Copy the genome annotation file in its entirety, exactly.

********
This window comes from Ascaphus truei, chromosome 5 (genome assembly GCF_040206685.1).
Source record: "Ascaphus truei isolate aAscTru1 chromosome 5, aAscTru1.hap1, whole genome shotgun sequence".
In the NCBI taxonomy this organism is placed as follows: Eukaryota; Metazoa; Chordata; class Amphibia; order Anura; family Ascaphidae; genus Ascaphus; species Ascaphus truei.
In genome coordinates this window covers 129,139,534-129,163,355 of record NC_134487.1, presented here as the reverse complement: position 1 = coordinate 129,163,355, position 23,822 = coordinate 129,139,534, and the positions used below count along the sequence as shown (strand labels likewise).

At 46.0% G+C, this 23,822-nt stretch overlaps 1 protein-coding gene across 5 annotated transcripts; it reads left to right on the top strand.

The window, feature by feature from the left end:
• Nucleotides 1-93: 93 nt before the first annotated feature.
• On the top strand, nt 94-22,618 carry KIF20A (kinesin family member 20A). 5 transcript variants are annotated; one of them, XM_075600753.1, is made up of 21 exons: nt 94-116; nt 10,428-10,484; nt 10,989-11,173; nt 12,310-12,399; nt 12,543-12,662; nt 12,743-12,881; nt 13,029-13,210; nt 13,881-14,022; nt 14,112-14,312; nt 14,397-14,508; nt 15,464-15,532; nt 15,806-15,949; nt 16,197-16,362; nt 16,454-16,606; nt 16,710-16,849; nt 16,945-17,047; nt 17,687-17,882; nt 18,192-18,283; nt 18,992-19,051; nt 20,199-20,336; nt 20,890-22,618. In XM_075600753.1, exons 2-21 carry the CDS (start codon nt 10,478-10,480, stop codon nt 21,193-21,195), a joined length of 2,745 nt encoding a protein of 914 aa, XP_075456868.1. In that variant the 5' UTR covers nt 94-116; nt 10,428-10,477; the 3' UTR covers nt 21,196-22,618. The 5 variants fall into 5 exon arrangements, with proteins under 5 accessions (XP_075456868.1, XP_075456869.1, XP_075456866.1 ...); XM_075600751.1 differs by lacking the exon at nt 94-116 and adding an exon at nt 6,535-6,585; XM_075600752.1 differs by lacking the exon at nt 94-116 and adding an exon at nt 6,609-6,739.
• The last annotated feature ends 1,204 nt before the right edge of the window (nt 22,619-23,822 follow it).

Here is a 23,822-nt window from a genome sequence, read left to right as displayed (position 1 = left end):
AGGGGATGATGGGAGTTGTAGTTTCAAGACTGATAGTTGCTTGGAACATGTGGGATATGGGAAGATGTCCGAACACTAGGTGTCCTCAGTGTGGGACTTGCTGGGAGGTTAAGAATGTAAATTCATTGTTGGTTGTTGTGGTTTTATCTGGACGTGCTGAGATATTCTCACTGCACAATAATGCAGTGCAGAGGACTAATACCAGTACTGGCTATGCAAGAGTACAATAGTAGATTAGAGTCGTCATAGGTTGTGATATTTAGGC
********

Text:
This window comes from Ascaphus truei, chromosome 5 (genome assembly GCF_040206685.1).
Source record: "Ascaphus truei isolate aAscTru1 chromosome 5, aAscTru1.hap1, whole genome shotgun sequence".
In the NCBI taxonomy this organism is placed as follows: Eukaryota; Metazoa; Chordata; class Amphibia; order Anura; family Ascaphidae; genus Ascaphus; species Ascaphus truei.
In genome coordinates this window covers 129,139,534-129,163,355 of record NC_134487.1, presented here as the reverse complement: position 1 = coordinate 129,163,355, position 23,822 = coordinate 129,139,534, and the positions used below count along the sequence as shown (strand labels likewise).

At 46.0% G+C, this 23,822-nt stretch overlaps 1 protein-coding gene across 5 annotated transcripts; it reads left to right on the top strand.

The window, feature by feature from the left end:
• Nucleotides 1-93: 93 nt before the first annotated feature.
• On the top strand, nt 94-22,618 carry KIF20A (kinesin family member 20A). 5 transcript variants are annotated; one of them, XM_075600753.1, is made up of 21 exons: nt 94-116; nt 10,428-10,484; nt 10,989-11,173; nt 12,310-12,399; nt 12,543-12,662; nt 12,743-12,881; nt 13,029-13,210; nt 13,881-14,022; nt 14,112-14,312; nt 14,397-14,508; nt 15,464-15,532; nt 15,806-15,949; nt 16,197-16,362; nt 16,454-16,606; nt 16,710-16,849; nt 16,945-17,047; nt 17,687-17,882; nt 18,192-18,283; nt 18,992-19,051; nt 20,199-20,336; nt 20,890-22,618. In XM_075600753.1, exons 2-21 carry the CDS (start codon nt 10,478-10,480, stop codon nt 21,193-21,195), a joined length of 2,745 nt encoding a protein of 914 aa, XP_075456868.1. In that variant the 5' UTR covers nt 94-116; nt 10,428-10,477; the 3' UTR covers nt 21,196-22,618. The 5 variants fall into 5 exon arrangements, with proteins under 5 accessions (XP_075456868.1, XP_075456869.1, XP_075456866.1 ...); XM_075600751.1 differs by lacking the exon at nt 94-116 and adding an exon at nt 6,535-6,585; XM_075600752.1 differs by lacking the exon at nt 94-116 and adding an exon at nt 6,609-6,739.
• The last annotated feature ends 1,204 nt before the right edge of the window (nt 22,619-23,822 follow it).

Here is a 23,822-nt window from a genome sequence, read left to right as displayed (position 1 = left end):
AGGGGATGATGGGAGTTGTAGTTTCAAGACTGATAGTTGCTTGGAACATGTGGGATATGGGAAGATGTCCGAACACTAGGTGTCCTCAGTGTGGGACTTGCTGGGAGGTTAAGAATGTAAATTCATTGTTGGTTGTTGTGGTTTTATCTGGACGTGCTGAGATATTCTCACTGCACAATAATGCAGTGCAGAGGACTAATACCAGTACTGGCTATGCAAGAGTACAATAGTAGATTAGAGTCGTCATAGGTTGTGATATTTAGGC